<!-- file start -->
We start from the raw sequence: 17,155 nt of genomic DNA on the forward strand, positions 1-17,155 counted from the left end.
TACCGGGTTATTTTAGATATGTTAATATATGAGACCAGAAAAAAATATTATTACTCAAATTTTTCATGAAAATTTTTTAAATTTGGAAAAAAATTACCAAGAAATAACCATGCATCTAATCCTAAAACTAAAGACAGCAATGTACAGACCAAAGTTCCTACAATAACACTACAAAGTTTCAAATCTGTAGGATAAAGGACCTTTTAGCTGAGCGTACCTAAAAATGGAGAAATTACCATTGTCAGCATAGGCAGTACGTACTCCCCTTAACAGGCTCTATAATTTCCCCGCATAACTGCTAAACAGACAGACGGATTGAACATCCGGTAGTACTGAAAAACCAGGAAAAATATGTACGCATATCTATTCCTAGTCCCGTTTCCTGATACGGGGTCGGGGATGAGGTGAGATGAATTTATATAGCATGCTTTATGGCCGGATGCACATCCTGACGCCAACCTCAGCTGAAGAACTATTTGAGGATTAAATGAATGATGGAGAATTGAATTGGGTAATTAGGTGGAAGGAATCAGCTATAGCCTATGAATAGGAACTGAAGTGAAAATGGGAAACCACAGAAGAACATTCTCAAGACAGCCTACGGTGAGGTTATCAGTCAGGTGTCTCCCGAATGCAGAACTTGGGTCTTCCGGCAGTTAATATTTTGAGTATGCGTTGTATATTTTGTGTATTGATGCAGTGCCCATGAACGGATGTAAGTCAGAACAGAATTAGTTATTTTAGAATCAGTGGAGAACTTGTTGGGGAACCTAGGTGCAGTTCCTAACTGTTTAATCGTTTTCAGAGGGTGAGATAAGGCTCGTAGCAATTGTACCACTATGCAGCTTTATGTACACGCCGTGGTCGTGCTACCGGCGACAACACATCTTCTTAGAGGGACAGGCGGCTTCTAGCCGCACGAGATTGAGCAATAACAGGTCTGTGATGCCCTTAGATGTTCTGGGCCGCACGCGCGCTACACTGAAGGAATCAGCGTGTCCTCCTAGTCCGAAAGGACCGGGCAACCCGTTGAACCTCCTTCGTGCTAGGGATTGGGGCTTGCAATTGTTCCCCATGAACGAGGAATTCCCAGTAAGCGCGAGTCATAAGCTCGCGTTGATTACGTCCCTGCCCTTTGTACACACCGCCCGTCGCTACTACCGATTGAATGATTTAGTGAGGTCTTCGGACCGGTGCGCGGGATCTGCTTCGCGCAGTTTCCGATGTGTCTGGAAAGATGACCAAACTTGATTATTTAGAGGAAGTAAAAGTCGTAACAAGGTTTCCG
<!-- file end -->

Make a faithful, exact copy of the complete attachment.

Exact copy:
We start from the raw sequence: 17,155 nt of genomic DNA on the forward strand, positions 1-17,155 counted from the left end.
TACCGGGTTATTTTAGATATGTTAATATATGAGACCAGAAAAAAATATTATTACTCAAATTTTTCATGAAAATTTTTTAAATTTGGAAAAAAATTACCAAGAAATAACCATGCATCTAATCCTAAAACTAAAGACAGCAATGTACAGACCAAAGTTCCTACAATAACACTACAAAGTTTCAAATCTGTAGGATAAAGGACCTTTTAGCTGAGCGTACCTAAAAATGGAGAAATTACCATTGTCAGCATAGGCAGTACGTACTCCCCTTAACAGGCTCTATAATTTCCCCGCATAACTGCTAAACAGACAGACGGATTGAACATCCGGTAGTACTGAAAAACCAGGAAAAATATGTACGCATATCTATTCCTAGTCCCGTTTCCTGATACGGGGTCGGGGATGAGGTGAGATGAATTTATATAGCATGCTTTATGGCCGGATGCACATCCTGACGCCAACCTCAGCTGAAGAACTATTTGAGGATTAAATGAATGATGGAGAATTGAATTGGGTAATTAGGTGGAAGGAATCAGCTATAGCCTATGAATAGGAACTGAAGTGAAAATGGGAAACCACAGAAGAACATTCTCAAGACAGCCTACGGTGAGGTTATCAGTCAGGTGTCTCCCGAATGCAGAACTTGGGTCTTCCGGCAGTTAATATTTTGAGTATGCGTTGTATATTTTGTGTATTGATGCAGTGCCCATGAACGGATGTAAGTCAGAACAGAATTAGTTATTTTAGAATCAGTGGAGAACTTGTTGGGGAACCTAGGTGCAGTTCCTAACTGTTTAATCGTTTTCAGAGGGTGAGATAAGGCTCGTAGCAATTGTACCACTATGCAGCTTTATGTACACGCCGTGGTCGTGCTACCGGCGACAACACATCTTCTTAGAGGGACAGGCGGCTTCTAGCCGCACGAGATTGAGCAATAACAGGTCTGTGATGCCCTTAGATGTTCTGGGCCGCACGCGCGCTACACTGAAGGAATCAGCGTGTCCTCCTAGTCCGAAAGGACCGGGCAACCCGTTGAACCTCCTTCGTGCTAGGGATTGGGGCTTGCAATTGTTCCCCATGAACGAGGAATTCCCAGTAAGCGCGAGTCATAAGCTCGCGTTGATTACGTCCCTGCCCTTTGTACACACCGCCCGTCGCTACTACCGATTGAATGATTTAGTGAGGTCTTCGGACCGGTGCGCGGGATCTGCTTCGCGCAGTTTCCGATGTGTCTGGAAAGATGACCAAACTTGATTATTTAGAGGAAGTAAAAGTCGTAACAAGGTTTCCG